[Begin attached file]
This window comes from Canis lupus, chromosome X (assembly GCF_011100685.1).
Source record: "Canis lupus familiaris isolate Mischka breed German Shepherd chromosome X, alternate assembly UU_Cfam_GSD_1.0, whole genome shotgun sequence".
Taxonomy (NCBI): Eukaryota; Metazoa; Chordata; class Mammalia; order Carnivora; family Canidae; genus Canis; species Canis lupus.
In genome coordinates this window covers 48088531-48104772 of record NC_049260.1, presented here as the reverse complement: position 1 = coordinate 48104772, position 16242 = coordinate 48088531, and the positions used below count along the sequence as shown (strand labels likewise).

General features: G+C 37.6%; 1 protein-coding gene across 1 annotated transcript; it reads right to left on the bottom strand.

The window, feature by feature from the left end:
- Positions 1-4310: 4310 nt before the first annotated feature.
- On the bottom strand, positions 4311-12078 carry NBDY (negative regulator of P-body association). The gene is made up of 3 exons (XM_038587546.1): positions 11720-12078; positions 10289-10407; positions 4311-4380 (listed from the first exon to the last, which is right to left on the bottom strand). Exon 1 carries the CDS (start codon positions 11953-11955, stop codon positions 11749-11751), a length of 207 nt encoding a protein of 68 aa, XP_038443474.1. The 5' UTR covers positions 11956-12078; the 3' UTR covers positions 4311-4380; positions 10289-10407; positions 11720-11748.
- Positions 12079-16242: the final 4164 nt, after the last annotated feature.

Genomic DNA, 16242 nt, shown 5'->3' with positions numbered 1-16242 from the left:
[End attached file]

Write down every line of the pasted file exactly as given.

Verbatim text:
This window comes from Canis lupus, chromosome X (assembly GCF_011100685.1).
Source record: "Canis lupus familiaris isolate Mischka breed German Shepherd chromosome X, alternate assembly UU_Cfam_GSD_1.0, whole genome shotgun sequence".
Taxonomy (NCBI): Eukaryota; Metazoa; Chordata; class Mammalia; order Carnivora; family Canidae; genus Canis; species Canis lupus.
In genome coordinates this window covers 48088531-48104772 of record NC_049260.1, presented here as the reverse complement: position 1 = coordinate 48104772, position 16242 = coordinate 48088531, and the positions used below count along the sequence as shown (strand labels likewise).

General features: G+C 37.6%; 1 protein-coding gene across 1 annotated transcript; it reads right to left on the bottom strand.

The window, feature by feature from the left end:
- Positions 1-4310: 4310 nt before the first annotated feature.
- On the bottom strand, positions 4311-12078 carry NBDY (negative regulator of P-body association). The gene is made up of 3 exons (XM_038587546.1): positions 11720-12078; positions 10289-10407; positions 4311-4380 (listed from the first exon to the last, which is right to left on the bottom strand). Exon 1 carries the CDS (start codon positions 11953-11955, stop codon positions 11749-11751), a length of 207 nt encoding a protein of 68 aa, XP_038443474.1. The 5' UTR covers positions 11956-12078; the 3' UTR covers positions 4311-4380; positions 10289-10407; positions 11720-11748.
- Positions 12079-16242: the final 4164 nt, after the last annotated feature.

Genomic DNA, 16242 nt, shown 5'->3' with positions numbered 1-16242 from the left: